25.6 C
Brunei
Thursday, February 9, 2023
25.6 C
Brunei
Thursday, February 9, 2023
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    Rising above COVID restrictions

    Lyna Mohammad

    Since the onset of COVID-19 outbreak last year, much has been said about the coronavirus, particularly the impact it has had on businesses and how they have been affected by the restrictions enforced as authorities work to contain its spread in the country.

    The business community accepts the restrictions with open hearts and open minds, as everyone understands that what the nation is doing is for the betterment of all.

    Last year, with public gatherings put on hold, hotels and function halls as well as food and beverage providers were badly hit as there were no events to cater for due to the restrictions; some restaurants were forced to fold.

    Impressively, Sambal King was born when the nation was at the early stage of the COVID-19 battle. Owner Hadzham bin Haji Hassan and his wife were catering to mainly weddings at the time.

    “As catering business was slowing down – well, too slow actually – my wife and I decided to find an alternative source of income to sustain the catering business. We thought of something affordable with a taste of Bruneian,” said Hadzham.

    With this in mind, they began to sell the local favourites, nasi katok, but with their signature recipe, – daging rendang hitam accompanied by hot spicy sambal which soon became a bestseller.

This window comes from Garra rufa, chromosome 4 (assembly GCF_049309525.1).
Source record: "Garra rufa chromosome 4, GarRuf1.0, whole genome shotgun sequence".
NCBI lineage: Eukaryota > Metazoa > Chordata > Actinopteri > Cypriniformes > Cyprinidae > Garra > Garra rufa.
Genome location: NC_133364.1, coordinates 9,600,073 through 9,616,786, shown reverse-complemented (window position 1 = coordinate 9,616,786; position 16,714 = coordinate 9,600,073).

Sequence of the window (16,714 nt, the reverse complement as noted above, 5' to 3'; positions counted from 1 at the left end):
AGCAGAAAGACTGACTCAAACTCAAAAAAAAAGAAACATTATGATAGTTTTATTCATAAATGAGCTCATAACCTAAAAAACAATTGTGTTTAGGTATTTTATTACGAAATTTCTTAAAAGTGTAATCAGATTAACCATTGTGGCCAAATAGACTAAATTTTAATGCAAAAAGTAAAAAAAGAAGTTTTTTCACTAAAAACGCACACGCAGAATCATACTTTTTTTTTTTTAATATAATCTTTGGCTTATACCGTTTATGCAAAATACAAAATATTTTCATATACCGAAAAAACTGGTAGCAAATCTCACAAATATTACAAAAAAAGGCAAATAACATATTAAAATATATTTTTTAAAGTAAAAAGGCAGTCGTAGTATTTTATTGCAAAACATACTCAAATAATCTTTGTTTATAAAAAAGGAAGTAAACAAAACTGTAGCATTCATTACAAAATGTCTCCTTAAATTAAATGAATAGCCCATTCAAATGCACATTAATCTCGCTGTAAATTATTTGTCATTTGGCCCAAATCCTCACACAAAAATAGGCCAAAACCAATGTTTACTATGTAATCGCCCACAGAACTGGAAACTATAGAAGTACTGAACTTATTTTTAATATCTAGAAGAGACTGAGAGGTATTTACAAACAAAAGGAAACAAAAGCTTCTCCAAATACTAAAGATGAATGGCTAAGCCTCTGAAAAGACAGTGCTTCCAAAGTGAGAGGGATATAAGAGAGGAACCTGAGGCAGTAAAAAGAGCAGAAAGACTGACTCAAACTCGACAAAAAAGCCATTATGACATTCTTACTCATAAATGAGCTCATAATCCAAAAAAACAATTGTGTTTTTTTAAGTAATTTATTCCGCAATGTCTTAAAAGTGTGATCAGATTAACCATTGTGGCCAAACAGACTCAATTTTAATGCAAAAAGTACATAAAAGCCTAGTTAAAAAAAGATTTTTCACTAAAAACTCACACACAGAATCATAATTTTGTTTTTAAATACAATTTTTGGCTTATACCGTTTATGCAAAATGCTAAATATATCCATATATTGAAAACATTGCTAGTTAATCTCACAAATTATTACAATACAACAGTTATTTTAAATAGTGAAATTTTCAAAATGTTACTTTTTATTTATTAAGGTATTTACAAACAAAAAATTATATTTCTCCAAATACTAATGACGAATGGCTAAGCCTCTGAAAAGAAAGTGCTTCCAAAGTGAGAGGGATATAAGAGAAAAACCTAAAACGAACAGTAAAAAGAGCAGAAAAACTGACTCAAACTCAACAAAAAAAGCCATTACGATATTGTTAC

As they started their journey in a bid to survive the epidemic, the feedback flooding in was positive.

    The couple employed the all-ear approach by trying their best to accommodate their customers and find ways to improvise.

    They initially sold through relatives and friends. The reception was amazing, leading them to opening up online orders for about two months, after which many customers requested for them to set up a stall and this is when they decided to put up a stall; and it was the beginning of Sambal King.

    The couple are relieved and grateful to Allah the Almighty for the positive outcome of their venture in not only surviving the outbreak but also in being able to offer jobs to the youth.

    Seeing positive developments in their bold move to operate a nasi katok stall at the time when the market was already saturated with the same business model, they plan to spread their wings by opening more branches.

    At the same time, Sambal King also hopes to extend their operating hours, from 8pm to a much later hour, when they secure more crew members.

    The priority remains in customer satisfaction; and operating without enough help may lead to customer disappointment instead.

    Having listened to their part of story, I headed down to the stall to try out the famed nasi katok and took time while waiting to have a casual talk with a couple of customers who were waiting in line, most of whom said that one of the unique things about Nasi Katok Sambal King is the sambal itself, and which is how it got its name.

    “I am not sure how others prepare theirs, but for me, my sambal is homemade and freshly prepared daily, and the hot selling one is the sambal pusu which the customers like because it’s kind of an ‘old school’ recipe. Sambal pedas is hot and spicy; another customer favourite. I guess most Bruneians are really into spicy food,” said Hadzham cheerfully.

    “In this line of business, you need to be strong-willed and determined. Avoid negative thinking and put trust on yourself that you can do it and most important things is your doa and tawakal and listen to customer feedback.

    “Failing once does not mean you will fail again. Keep on doing it until you succeed. Never follow the view or attitude of other business operators and always stay humble. Listen to customer feedback, treat them well and never argue with a customer,” he added.

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